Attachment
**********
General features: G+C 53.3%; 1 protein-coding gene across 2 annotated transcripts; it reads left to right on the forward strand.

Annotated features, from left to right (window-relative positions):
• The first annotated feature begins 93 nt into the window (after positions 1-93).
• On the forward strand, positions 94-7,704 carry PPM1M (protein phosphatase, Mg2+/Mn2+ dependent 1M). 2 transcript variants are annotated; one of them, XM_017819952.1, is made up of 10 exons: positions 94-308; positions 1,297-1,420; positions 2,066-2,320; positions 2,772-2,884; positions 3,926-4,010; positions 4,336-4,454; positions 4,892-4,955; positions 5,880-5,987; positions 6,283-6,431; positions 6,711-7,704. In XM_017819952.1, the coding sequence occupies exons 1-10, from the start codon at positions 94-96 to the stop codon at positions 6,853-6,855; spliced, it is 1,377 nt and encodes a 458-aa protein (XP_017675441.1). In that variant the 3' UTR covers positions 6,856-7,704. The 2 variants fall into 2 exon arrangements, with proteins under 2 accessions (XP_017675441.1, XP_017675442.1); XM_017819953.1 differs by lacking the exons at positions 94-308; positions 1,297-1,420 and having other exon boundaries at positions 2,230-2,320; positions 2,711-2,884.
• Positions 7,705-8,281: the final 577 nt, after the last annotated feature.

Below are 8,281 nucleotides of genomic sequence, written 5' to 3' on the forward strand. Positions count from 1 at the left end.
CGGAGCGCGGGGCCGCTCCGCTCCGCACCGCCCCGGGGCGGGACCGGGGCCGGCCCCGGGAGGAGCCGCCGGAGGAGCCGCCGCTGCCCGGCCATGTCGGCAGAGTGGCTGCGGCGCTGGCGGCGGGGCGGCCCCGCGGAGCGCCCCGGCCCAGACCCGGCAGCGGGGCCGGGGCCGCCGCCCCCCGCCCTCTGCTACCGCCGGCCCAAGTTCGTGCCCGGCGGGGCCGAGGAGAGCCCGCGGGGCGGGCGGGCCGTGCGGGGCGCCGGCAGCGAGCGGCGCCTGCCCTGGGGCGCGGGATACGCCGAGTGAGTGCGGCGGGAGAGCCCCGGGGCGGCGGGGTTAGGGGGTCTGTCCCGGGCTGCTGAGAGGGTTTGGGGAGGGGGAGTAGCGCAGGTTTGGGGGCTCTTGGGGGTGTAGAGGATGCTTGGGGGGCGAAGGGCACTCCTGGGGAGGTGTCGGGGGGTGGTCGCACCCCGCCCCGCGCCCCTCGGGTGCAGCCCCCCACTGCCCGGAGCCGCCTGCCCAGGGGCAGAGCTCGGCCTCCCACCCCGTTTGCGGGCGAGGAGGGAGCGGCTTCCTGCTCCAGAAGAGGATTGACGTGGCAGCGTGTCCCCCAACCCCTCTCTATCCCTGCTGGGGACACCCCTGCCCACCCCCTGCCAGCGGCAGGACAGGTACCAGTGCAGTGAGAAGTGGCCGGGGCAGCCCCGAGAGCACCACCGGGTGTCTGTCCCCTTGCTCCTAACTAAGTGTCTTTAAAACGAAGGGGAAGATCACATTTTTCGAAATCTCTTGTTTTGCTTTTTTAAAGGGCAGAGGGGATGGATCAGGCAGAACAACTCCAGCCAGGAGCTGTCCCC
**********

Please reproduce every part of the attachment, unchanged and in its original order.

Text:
General features: G+C 53.3%; 1 protein-coding gene across 2 annotated transcripts; it reads left to right on the forward strand.

Annotated features, from left to right (window-relative positions):
• The first annotated feature begins 93 nt into the window (after positions 1-93).
• On the forward strand, positions 94-7,704 carry PPM1M (protein phosphatase, Mg2+/Mn2+ dependent 1M). 2 transcript variants are annotated; one of them, XM_017819952.1, is made up of 10 exons: positions 94-308; positions 1,297-1,420; positions 2,066-2,320; positions 2,772-2,884; positions 3,926-4,010; positions 4,336-4,454; positions 4,892-4,955; positions 5,880-5,987; positions 6,283-6,431; positions 6,711-7,704. In XM_017819952.1, the coding sequence occupies exons 1-10, from the start codon at positions 94-96 to the stop codon at positions 6,853-6,855; spliced, it is 1,377 nt and encodes a 458-aa protein (XP_017675441.1). In that variant the 3' UTR covers positions 6,856-7,704. The 2 variants fall into 2 exon arrangements, with proteins under 2 accessions (XP_017675441.1, XP_017675442.1); XM_017819953.1 differs by lacking the exons at positions 94-308; positions 1,297-1,420 and having other exon boundaries at positions 2,230-2,320; positions 2,711-2,884.
• Positions 7,705-8,281: the final 577 nt, after the last annotated feature.

Below are 8,281 nucleotides of genomic sequence, written 5' to 3' on the forward strand. Positions count from 1 at the left end.
CGGAGCGCGGGGCCGCTCCGCTCCGCACCGCCCCGGGGCGGGACCGGGGCCGGCCCCGGGAGGAGCCGCCGGAGGAGCCGCCGCTGCCCGGCCATGTCGGCAGAGTGGCTGCGGCGCTGGCGGCGGGGCGGCCCCGCGGAGCGCCCCGGCCCAGACCCGGCAGCGGGGCCGGGGCCGCCGCCCCCCGCCCTCTGCTACCGCCGGCCCAAGTTCGTGCCCGGCGGGGCCGAGGAGAGCCCGCGGGGCGGGCGGGCCGTGCGGGGCGCCGGCAGCGAGCGGCGCCTGCCCTGGGGCGCGGGATACGCCGAGTGAGTGCGGCGGGAGAGCCCCGGGGCGGCGGGGTTAGGGGGTCTGTCCCGGGCTGCTGAGAGGGTTTGGGGAGGGGGAGTAGCGCAGGTTTGGGGGCTCTTGGGGGTGTAGAGGATGCTTGGGGGGCGAAGGGCACTCCTGGGGAGGTGTCGGGGGGTGGTCGCACCCCGCCCCGCGCCCCTCGGGTGCAGCCCCCCACTGCCCGGAGCCGCCTGCCCAGGGGCAGAGCTCGGCCTCCCACCCCGTTTGCGGGCGAGGAGGGAGCGGCTTCCTGCTCCAGAAGAGGATTGACGTGGCAGCGTGTCCCCCAACCCCTCTCTATCCCTGCTGGGGACACCCCTGCCCACCCCCTGCCAGCGGCAGGACAGGTACCAGTGCAGTGAGAAGTGGCCGGGGCAGCCCCGAGAGCACCACCGGGTGTCTGTCCCCTTGCTCCTAACTAAGTGTCTTTAAAACGAAGGGGAAGATCACATTTTTCGAAATCTCTTGTTTTGCTTTTTTAAAGGGCAGAGGGGATGGATCAGGCAGAACAACTCCAGCCAGGAGCTGTCCCC